Late in the afternoons when the noise of the daily activities at the docks subsided and when fish had been floating on the surface for most of the day, one could see the dorsal fins of sharks breaking the surface beyond the mouth of the creek in the sound.  The meal awaiting them in the creek was the magnet that ultimately drew them inside the harbor.  What a sight it was! What the crabs and other scavengers did not eat during the day, the sharks finished at night. By the next morning, the harbor was cleared of all evidence of floating organic debris --a wonderful lesson of how a small population of people and nature can live in harmony. Sand sharks more than 9 feet long sometimes caused the water to churn as they fed on what was left of the day's scraps. I always hurried to finish supper, so that I could return to the landing for the shark encounter.

It was always a certainty that the evening was going to be exciting when Ralph showed up at the docks with his rod and reel.  He was a local man of medium stature who became one of the first surf-fishing guides when tourists eventually discovered Hatteras.  Armed with a heavy-duty rod and reel with a strong line, a 9-foot wire leader, and a No. 10/0 hook, he caught stingrays and sharks as a pastime.  I never saw Marlin Perkins or Stan Brock on Mutual of Omaha's “Wild Kingdom” perform captures anywhere in the world that were more exciting than some I witnessed by Ralph after sunset on the piers in front of the fish houses located on Hatteras harbor. 

One breezy night after baiting his hook with two large fish and casting his line overboard, he decided to take a smoke while waiting for a fish to strike.  The fish house located on the shoreside of the dock provided the only shield from the wind for him to light his cigarette.  He released the brake on his reel and walked to the fish house, allowing the line to fall on the surface of the dock. No sooner had he put a cigarette in his mouth when the line began to escape from his reel, creating a high-pitch whine.  Something had taken his bait.  In a panic, he dropped his cigarette and flipped the lever that engaged the reel's braking mechanism.  Instantly, he felt a tremendous tug on his rod.  He was thrown off balance, landing on his buttocks in an upright sitting position. He held the rod for dear life. He was dragged 50 feet, the length of the pier, as his backside picked up every available splinter in its path.  I was certain that he was going to be pulled overboard by whatever was on the end of his line. By the time he reached the end of the pier, he had gained the presence of mind to release the reel's brake.  He stopped just short of being pulled into the shark-infested, briny deep of the creek. Like the true champion sportsman he was, he managed to stand, to brace himself against a large piling, and to re-engage the brake.  He fought the monster at the other end of the line for more than an hour.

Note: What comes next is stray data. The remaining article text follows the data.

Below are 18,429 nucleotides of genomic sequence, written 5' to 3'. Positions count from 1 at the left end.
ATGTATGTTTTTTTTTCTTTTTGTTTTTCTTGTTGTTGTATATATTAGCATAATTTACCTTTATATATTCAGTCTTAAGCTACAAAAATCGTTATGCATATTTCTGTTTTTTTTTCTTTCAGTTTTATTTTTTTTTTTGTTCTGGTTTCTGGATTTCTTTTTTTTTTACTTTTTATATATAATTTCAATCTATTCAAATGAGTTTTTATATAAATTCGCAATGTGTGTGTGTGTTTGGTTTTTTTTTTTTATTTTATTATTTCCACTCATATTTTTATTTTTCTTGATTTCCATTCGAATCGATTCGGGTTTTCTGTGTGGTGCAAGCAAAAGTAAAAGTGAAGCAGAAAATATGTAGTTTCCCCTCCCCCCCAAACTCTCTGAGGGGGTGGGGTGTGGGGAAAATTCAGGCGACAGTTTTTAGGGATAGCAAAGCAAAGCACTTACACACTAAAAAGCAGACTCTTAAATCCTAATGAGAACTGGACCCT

At no point during the fight did Ralph complain of the splinters and bruises that he had acquired on his unexpected and potentially dangerous trip to the end of the pier.  The first clue as to what was on Ralph's line came when the unidentified animal quit swimming and settled to the bottom of the creek about 75 yards from the end of the pier.  No matter how hard Ralph pulled on the rod, the critter would not budge.  It stubbornly remained there for 15 minutes before resuming its fight.

"I think I have a big stingray," Ralph said.  He was right. 

It was the largest stingray I had ever seen.  It must have measured four feet from the tip of one wing to the other.  No sooner was the flapping monster raised from the water and placed on the dock with her belly side up, than she started giving birth to six babies.  When they emerged from the slit at the base of her tail, they slid from their mother's belly with the fluid that came with them on to the pier.  This was the first time I witnessed a live birth.  They were perfectly developed miniature stingrays.  I wanted to throw them overboard, but Ralph said, "No.  There are enough of them out there already."  An ecological lesson I learned at the landing that night, but did not realize until years later when the island became inundated with tourists, was that one sportsman has very little impact on the balance of nature.  It is when there are many irresponsible ones that nature has difficulty coping.

It seemed to take an awfully long time for the stingray to die.  Each time I thought she had finally expired, she would vigorously flap her wings against her belly and the dock. With his knife, Ralph removed her tail, which bore two barbs.  He carefully removed the barbs -- his trophy of the night's encounter.  I could not wait to get home and tell Grandmom, Pop Pop, and Sister about what I had seen.

It is difficult to describe the compulsion that was born in me that night.  I had to catch a shark or stingray of my own.  As I made plans to appease this urge, I realized that there were several obstacles in my way.  I did not have the strength to fight an animal the size of that stingray that sent Ralph flying to the edge of the pier, nor did I think I could land a shark the size of the ones that I had seen in the harbor.  I certainly did not want to be pulled overboard.  Even if I had the strength, I did not own a rod and reel.  For days the craving to catch a shark continued to haunt me.  Then a brilliant idea struck me one day while I was strolling from the outdoor toilet back to the house past Grandmom's clothesline.  That clothesline was just what I needed to catch a shark.  I could borrow it and replace it Friday night when I returned.  Grandmom would never miss it, since she only used the clothesline on Mondays.